A measure of the spot truckload freight market edged downward in January as the level of freight settled into a typical post-holiday pattern, though at significantly elevated levels compared to this time last year.
The DAT North American Freight Index dropped 2.5% in January compared to an exceptionally strong December and was 56% higher year-over-year, according DAT Solutions and its network of load boards.
Spot van, refrigerated, and flatbed rates in January were higher year-over-year, but an influx of capacity from contract carriers onto the spot market, particularly on high-traffic lanes, depressed rates compared to December.
"Coming off a high in December, January was still very solid for spot freight," said Don Thornton, senior vice president at DAT. "As a result we saw more contract carriers make their trucks available on load boards, and the added capacity contributed to lower rates on many high-traffic lanes."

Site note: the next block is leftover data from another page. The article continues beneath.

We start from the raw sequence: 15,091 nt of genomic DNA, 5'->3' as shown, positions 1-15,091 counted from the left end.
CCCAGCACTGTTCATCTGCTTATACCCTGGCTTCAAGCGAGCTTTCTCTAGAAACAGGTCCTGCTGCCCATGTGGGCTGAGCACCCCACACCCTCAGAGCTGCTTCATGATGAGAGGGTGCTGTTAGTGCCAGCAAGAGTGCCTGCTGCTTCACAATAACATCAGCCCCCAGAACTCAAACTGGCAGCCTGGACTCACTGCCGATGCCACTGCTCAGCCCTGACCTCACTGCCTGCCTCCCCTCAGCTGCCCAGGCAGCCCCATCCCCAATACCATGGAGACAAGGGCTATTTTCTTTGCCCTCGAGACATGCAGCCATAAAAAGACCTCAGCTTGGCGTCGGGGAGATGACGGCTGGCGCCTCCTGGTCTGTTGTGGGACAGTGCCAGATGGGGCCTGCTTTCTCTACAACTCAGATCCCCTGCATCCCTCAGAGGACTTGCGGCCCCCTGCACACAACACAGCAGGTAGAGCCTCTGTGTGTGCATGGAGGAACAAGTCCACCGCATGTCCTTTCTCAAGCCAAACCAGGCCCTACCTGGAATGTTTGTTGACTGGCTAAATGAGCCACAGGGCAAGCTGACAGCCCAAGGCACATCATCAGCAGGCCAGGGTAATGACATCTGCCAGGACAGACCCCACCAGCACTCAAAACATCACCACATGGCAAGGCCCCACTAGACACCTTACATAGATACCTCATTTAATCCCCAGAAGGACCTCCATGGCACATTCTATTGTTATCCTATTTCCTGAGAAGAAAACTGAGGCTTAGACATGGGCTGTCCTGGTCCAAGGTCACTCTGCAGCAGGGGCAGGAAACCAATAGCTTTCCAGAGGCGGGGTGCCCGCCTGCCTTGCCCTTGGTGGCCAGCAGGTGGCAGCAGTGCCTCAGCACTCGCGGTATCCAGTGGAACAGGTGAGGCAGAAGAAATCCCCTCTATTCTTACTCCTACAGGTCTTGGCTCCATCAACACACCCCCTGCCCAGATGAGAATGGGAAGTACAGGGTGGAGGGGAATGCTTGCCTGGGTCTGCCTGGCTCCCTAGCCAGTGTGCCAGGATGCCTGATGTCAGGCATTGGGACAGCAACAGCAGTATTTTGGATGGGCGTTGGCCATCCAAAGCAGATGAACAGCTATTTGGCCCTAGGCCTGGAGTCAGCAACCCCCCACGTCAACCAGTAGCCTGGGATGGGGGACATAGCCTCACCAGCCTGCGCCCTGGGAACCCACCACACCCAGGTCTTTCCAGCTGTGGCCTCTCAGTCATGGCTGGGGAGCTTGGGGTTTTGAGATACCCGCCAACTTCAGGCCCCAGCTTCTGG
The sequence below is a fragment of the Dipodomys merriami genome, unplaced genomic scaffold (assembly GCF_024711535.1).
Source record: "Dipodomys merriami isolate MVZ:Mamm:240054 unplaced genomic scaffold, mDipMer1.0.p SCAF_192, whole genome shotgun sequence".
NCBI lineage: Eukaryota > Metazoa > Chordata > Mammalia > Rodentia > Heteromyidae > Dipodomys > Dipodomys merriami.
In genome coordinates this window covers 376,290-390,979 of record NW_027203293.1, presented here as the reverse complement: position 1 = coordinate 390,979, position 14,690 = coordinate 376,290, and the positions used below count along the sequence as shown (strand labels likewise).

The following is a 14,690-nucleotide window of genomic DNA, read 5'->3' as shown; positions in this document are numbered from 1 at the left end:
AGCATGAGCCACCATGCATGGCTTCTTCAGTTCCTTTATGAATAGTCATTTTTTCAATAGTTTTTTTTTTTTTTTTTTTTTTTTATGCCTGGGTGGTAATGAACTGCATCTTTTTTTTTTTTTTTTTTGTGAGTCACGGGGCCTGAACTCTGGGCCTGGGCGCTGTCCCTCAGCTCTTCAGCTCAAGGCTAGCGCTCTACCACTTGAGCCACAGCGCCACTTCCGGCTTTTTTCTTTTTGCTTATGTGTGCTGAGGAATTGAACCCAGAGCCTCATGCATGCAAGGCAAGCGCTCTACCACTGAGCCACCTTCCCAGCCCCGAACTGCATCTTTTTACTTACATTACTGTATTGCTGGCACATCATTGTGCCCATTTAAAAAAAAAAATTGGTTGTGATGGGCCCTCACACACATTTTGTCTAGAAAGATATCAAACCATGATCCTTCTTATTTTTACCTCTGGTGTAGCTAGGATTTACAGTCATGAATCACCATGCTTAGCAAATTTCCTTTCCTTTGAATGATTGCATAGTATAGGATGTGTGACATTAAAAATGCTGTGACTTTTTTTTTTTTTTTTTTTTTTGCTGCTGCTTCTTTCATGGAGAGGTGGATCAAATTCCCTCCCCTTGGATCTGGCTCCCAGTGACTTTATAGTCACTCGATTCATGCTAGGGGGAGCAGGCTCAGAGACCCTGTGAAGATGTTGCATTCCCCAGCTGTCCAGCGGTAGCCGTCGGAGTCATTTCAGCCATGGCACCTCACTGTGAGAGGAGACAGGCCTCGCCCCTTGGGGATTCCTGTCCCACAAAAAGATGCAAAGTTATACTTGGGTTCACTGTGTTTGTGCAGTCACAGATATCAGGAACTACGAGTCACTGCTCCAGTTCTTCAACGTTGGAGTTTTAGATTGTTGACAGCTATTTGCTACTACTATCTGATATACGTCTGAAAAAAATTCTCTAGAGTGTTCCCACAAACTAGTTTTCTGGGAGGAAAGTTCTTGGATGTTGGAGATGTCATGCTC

Compared to December, the volume of van freight on the spot market was down 9% last month but up 63% year-over-year. The national average rate for vans was $1.68 per mile including a fuel surcharge, down 5 cents compared to December but up 2 cents year-over-year. (All rates cited are for line-haul only, except where noted.)
Refrigerated freight followed a similar trend. The number of available loads fell 8% in January but was 57% higher year-over-year. Available capacity rose 1%.
The national average spot rate for refrigerated freight was $1.96 per mile including a fuel surcharge, 3 cents lower than December but 6 cents higher compared to January 2016.
Demand for flatbed trucks rose 18% compared to December and 64% year-over-year. Available capacity rose just 3%.
At $1.91 per mile, the national average flatbed rate was 5 cents lower compared to December but was 3 cents higher year-over-year.